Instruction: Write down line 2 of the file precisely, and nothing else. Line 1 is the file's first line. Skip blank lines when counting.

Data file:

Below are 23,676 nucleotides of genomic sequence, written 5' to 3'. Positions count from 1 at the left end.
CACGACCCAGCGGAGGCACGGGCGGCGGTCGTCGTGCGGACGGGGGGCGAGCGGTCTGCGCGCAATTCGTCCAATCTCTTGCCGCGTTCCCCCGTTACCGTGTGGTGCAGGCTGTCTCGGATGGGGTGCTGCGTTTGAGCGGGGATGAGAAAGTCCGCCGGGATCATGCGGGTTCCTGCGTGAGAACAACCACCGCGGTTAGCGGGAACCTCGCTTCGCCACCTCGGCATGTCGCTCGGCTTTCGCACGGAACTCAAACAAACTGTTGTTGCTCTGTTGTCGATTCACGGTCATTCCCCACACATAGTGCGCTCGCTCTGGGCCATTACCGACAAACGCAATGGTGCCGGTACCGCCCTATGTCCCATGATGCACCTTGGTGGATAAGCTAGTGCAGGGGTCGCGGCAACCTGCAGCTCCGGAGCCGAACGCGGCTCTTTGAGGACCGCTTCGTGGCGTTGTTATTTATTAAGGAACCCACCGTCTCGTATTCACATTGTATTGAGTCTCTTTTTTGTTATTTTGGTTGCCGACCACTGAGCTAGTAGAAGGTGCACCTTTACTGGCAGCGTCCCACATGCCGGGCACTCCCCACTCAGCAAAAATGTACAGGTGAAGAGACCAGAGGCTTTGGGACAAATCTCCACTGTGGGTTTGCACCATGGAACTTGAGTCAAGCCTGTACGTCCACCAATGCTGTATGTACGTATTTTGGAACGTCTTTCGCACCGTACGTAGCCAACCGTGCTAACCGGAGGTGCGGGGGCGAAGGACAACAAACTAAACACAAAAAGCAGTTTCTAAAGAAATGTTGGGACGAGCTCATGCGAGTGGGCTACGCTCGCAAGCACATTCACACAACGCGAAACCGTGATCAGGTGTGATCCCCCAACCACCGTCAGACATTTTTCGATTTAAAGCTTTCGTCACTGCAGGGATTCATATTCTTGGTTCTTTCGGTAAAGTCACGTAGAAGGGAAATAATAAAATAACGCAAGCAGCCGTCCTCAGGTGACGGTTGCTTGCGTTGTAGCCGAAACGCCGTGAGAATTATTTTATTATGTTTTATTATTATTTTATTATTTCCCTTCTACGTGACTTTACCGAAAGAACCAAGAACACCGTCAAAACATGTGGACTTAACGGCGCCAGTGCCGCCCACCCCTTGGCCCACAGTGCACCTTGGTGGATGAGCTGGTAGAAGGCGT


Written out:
CACGACCCAGCGGAGGCACGGGCGGCGGTCGTCGTGCGGACGGGGGGCGAGCGGTCTGCGCGCAATTCGTCCAATCTCTTGCCGCGTTCCCCCGTTACCGTGTGGTGCAGGCTGTCTCGGATGGGGTGCTGCGTTTGAGCGGGGATGAGAAAGTCCGCCGGGATCATGCGGGTTCCTGCGTGAGAACAACCACCGCGGTTAGCGGGAACCTCGCTTCGCCACCTCGGCATGTCGCTCGGCTTTCGCACGGAACTCAAACAAACTGTTGTTGCTCTGTTGTCGATTCACGGTCATTCCCCACACATAGTGCGCTCGCTCTGGGCCATTACCGACAAACGCAATGGTGCCGGTACCGCCCTATGTCCCATGATGCACCTTGGTGGATAAGCTAGTGCAGGGGTCGCGGCAACCTGCAGCTCCGGAGCCGAACGCGGCTCTTTGAGGACCGCTTCGTGGCGTTGTTATTTATTAAGGAACCCACCGTCTCGTATTCACATTGTATTGAGTCTCTTTTTTGTTATTTTGGTTGCCGACCACTGAGCTAGTAGAAGGTGCACCTTTACTGGCAGCGTCCCACATGCCGGGCACTCCCCACTCAGCAAAAATGTACAGGTGAAGAGACCAGAGGCTTTGGGACAAATCTCCACTGTGGGTTTGCACCATGGAACTTGAGTCAAGCCTGTACGTCCACCAATGCTGTATGTACGTATTTTGGAACGTCTTTCGCACCGTACGTAGCCAACCGTGCTAACCGGAGGTGCGGGGGCGAAGGACAACAAACTAAACACAAAAAGCAGTTTCTAAAGAAATGTTGGGACGAGCTCATGCGAGTGGGCTACGCTCGCAAGCACATTCACACAACGCGAAACCGTGATCAGGTGTGATCCCCCAACCACCGTCAGACATTTTTCGATTTAAAGCTTTCGTCACTGCAGGGATTCATATTCTTGGTTCTTTCGGTAAAGTCACGTAGAAGGGAAATAATAAAATAACGCAAGCAGCCGTCCTCAGGTGACGGTTGCTTGCGTTGTAGCCGAAACGCCGTGAGAATTATTTTATTATGTTTTATTATTATTTTATTATTTCCCTTCTACGTGACTTTACCGAAAGAACCAAGAACACCGTCAAAACATGTGGACTTAACGGCGCCAGTGCCGCCCACCCCTTGGCCCACAGTGCACCTTGGTGGATGAGCTGGTAGAAGGCGT